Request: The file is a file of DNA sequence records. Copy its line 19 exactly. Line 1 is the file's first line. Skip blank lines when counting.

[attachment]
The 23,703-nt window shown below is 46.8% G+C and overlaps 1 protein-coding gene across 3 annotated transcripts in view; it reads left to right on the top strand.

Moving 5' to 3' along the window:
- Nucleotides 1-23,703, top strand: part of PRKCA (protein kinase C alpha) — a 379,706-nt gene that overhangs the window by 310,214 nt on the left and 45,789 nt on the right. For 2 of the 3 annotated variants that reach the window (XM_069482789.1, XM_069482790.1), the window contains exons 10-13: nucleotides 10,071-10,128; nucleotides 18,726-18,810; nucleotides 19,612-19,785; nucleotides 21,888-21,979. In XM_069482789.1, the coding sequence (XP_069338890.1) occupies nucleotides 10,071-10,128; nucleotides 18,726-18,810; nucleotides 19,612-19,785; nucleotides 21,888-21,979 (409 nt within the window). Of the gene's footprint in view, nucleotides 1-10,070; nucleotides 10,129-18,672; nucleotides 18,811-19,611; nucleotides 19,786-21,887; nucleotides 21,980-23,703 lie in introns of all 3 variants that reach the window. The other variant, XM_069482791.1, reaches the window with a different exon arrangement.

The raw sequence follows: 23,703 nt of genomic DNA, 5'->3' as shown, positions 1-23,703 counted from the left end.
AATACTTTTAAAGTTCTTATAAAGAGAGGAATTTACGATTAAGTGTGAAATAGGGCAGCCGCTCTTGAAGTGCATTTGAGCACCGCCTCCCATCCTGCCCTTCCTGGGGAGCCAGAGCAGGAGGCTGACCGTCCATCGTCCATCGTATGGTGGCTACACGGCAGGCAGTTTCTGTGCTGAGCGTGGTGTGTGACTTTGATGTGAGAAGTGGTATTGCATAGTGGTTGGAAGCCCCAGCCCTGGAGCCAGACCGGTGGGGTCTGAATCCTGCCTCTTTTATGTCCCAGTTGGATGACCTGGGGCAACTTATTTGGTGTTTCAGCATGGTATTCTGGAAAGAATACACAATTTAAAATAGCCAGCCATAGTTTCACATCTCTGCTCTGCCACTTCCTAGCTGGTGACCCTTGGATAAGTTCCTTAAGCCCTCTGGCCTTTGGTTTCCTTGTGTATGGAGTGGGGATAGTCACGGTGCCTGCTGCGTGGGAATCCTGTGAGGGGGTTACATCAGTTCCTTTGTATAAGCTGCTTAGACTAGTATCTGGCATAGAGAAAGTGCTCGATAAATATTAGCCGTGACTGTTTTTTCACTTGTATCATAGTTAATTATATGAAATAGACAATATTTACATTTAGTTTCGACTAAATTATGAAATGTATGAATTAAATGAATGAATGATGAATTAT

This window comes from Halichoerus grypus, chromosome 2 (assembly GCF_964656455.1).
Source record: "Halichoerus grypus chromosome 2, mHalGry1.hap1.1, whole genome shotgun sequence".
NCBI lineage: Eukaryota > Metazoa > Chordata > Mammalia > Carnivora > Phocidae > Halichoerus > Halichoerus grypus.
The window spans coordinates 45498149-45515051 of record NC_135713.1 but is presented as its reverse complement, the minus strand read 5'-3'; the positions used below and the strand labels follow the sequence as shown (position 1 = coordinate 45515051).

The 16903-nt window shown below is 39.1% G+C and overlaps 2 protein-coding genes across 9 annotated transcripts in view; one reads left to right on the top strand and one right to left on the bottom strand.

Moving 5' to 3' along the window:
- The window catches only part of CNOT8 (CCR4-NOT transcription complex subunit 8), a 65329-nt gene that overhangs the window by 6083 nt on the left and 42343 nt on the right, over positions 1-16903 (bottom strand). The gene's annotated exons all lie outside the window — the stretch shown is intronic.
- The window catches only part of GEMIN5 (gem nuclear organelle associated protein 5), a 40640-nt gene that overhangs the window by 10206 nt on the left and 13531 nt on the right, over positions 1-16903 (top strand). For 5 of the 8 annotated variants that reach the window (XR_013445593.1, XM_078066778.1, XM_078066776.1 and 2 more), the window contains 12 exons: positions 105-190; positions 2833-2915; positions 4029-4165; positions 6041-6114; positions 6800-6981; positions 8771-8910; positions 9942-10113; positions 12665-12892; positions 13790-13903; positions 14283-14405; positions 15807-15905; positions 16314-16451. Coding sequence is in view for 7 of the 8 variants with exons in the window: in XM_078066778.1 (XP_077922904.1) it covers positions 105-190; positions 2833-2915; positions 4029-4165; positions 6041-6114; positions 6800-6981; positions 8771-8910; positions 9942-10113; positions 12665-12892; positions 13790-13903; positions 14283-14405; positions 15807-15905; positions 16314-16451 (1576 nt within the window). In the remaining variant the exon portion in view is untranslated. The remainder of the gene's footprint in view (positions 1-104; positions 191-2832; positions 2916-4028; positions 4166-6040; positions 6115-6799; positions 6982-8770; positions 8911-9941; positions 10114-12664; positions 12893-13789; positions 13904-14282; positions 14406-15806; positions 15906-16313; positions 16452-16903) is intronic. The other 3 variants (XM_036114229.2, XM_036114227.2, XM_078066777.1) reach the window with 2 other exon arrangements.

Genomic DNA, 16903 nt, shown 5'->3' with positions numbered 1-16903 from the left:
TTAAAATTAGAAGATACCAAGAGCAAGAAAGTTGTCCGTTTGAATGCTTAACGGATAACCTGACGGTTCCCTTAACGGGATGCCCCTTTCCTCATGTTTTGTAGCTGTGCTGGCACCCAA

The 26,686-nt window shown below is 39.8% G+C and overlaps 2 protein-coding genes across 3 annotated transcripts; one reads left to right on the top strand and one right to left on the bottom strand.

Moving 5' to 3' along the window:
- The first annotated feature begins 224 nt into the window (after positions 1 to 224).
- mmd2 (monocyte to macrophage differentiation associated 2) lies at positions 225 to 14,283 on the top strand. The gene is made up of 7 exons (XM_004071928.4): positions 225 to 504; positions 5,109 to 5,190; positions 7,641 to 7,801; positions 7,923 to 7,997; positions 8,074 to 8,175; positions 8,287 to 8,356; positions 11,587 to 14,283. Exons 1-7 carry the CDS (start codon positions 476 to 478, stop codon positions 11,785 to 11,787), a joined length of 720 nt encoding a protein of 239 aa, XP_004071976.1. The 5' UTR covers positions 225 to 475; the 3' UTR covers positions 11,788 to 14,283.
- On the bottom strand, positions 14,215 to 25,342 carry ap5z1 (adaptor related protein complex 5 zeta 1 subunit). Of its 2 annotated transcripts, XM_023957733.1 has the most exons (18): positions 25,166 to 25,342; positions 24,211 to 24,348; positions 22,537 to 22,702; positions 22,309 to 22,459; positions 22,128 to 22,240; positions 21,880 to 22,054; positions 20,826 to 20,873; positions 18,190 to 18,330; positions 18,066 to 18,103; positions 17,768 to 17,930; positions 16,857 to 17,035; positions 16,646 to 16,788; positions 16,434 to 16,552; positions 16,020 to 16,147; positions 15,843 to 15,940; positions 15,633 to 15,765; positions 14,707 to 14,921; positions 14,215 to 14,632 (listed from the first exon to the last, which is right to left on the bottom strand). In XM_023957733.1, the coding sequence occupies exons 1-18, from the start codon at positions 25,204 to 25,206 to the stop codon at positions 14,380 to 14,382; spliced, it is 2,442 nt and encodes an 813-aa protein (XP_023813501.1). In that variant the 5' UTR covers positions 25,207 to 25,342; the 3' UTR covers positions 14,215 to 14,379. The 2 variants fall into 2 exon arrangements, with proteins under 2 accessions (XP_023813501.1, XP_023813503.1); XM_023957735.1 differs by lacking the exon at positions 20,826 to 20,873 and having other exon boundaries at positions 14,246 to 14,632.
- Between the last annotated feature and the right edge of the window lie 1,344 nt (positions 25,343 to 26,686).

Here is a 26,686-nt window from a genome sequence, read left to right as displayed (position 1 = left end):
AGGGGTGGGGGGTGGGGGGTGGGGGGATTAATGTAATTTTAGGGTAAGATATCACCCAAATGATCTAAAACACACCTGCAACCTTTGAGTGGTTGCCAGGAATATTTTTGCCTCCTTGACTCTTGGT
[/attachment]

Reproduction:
- mmd2 (monocyte to macrophage differentiation associated 2) lies at positions 225 to 14,283 on the top strand. The gene is made up of 7 exons (XM_004071928.4): positions 225 to 504; positions 5,109 to 5,190; positions 7,641 to 7,801; positions 7,923 to 7,997; positions 8,074 to 8,175; positions 8,287 to 8,356; positions 11,587 to 14,283. Exons 1-7 carry the CDS (start codon positions 476 to 478, stop codon positions 11,785 to 11,787), a joined length of 720 nt encoding a protein of 239 aa, XP_004071976.1. The 5' UTR covers positions 225 to 475; the 3' UTR covers positions 11,788 to 14,283.